Do Baby Carriers and Car Seats Cause Flat Head Syndrome?
The dramatic rise in the incidence of baby flat head syndrome over the last couple of decades has largely been attributed to the Back to Sleep Campaign. Placing babies on their back to sleep is essential as a means of reducing the risk of Sudden Infant Death Syndrome (SIDS), but if the baby is kept in one position, it can put continual pressure on the back of the head, which can eventually cause a flat spot to emerge.
From awareness of the condition to ways to prevent it, articles on the topic of SIDS are being released all the time. Unfortunately, some of the advice offered to readers in these articles is not always helpful. To add our expert opinion to the mix, we thought we would share our official advice on how to create a safer sleeping environment so that you and your baby can enjoy a happy and healthy sleep.
Natalie, mother of 2 young boys with brachycephaly shares her son’s TiMband transformation with us:
When our first child was born, we noticed that he had severe brachycephaly. Following the advice of our GP health visitors and paediatrician, we did not seek treatment, assured that the issue would self-correct. Unfortunately, the head shape deformity did not improve over time and our eldest son, now 3 years old, has to live with brachycephaly.
Some babies develop flat head syndrome and one of the most common of these is Plagiocephaly, which involves the flattening of one side of the head. This is as a result of pressure being applied to one area of the head during early infancy or in the womb. A baby’s skull has not fully developed during the first few months of life with the plates within the skull being quite soft and malleable. This makes the head soft and able to unintentionally change in shape in the early weeks of life.
Jacqueline, mother to TiMband graduate, Logan, tells us all about her family’s plagiocephaly journey:
We first noticed there was something not quite right when Logan was only about a month or so. He only ever slept with his head to the right and there seemed to be a restriction of movement in his right arm. He’d had the standard health visitor checks and I got him weighed weekly so mentioned it to them then but nothing was really done about it. On Logan’s 8 week check-up, I raised my concerns with the GP who explained flat head syndrome and the importance of tummy time.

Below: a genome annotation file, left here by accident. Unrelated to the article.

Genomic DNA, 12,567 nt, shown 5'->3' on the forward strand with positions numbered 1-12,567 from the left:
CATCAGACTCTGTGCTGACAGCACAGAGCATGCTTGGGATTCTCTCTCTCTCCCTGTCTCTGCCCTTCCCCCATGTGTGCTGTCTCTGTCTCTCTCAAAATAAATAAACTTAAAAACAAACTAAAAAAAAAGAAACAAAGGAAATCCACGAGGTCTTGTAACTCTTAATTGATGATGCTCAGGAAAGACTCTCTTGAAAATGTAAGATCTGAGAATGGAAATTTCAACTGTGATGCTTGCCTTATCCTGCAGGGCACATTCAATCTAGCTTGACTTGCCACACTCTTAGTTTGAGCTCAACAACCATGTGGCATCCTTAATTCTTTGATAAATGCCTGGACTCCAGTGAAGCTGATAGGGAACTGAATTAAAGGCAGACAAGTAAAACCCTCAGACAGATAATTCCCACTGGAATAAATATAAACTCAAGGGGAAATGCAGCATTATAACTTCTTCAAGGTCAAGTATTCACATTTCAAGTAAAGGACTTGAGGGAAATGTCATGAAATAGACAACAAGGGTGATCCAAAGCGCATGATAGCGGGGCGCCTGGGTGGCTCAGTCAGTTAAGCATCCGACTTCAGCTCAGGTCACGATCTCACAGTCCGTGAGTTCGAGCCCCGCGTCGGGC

Jenny, mother to baby Seb, walks us through their family’s plagiocephaly journey:
When Seb was around 12 weeks old we started to notice that something wasn’t right. Seb’s head was flat at the back, his forehead was pronounced and there was a bulging to either side of his head over his ears. I raised these concerns with our Health Visitor who told me, “it will probably be alright by the time he’s about four years old and, if not, his hair will cover it up”. Needless to say, we were not comfortable with this response. It was such a ‘what if’ type scenario and where your little one is concerned, you like to try and do everything you can to make sure things are right for them.
Orthotics, not to be confused with prosthetics, which deals with the manufacture of missing or defective limbs, is the field of medicine concerned with the creation of custom-made external supports such as braces and splints. These external supports, otherwise known as orthoses, help to improve overall life quality through supporting, preventing and correcting issues within the neuromuscular and skeletal system.
From the setbacks to the celebrations, Nicola, mother of adorable baby Jenson, describes her little man’s plagiocephaly journey:
Jenson has always been a good sleeper, too good in fact. However, what we didn’t know was that his sleep was affecting his head shape!
Steph, mother to TiMband graduate Ardle (one year helmet-free, hooray!), shares her little man’s story:
We initially noticed there was something wrong with Ardle’s neck when he was 4 weeks old. However, he wasn’t officially diagnosed with flat head syndrome until he was seen at the Royal Hospital for Sick Children in Glasgow when he was just under 4 months old. At approximately 8 weeks old, when it became clear he had a wonky head shape, I sought information online and we received treatment from a chiropractor, osteopath and NHS physiotherapy. We tried repositioning techniques and undertook exercises for his neck.
How does plagiocephaly affect the head and face?
Plagiocephaly is predominantly identified by a flattening either at the back or to either side of the skull. As a direct result of this flattening, facial features can become misaligned and other issues may develop. The facial features subject to the most change include the eyes and the ears. As such, facial asymmetry is also regarded as a good indication of plagiocephaly.
Do cranial helmets influence ear position in babies with plagiocephaly?
In 2012, a paper was published in the Journal of Craniofacial Surgery exploring whether or not helmet therapy, such as TiMband treatment, influences the ear position in babies with positional plagiocephaly.
This is a question that we are often asked but it’s a difficult one to answer, as the changes can be so subtle.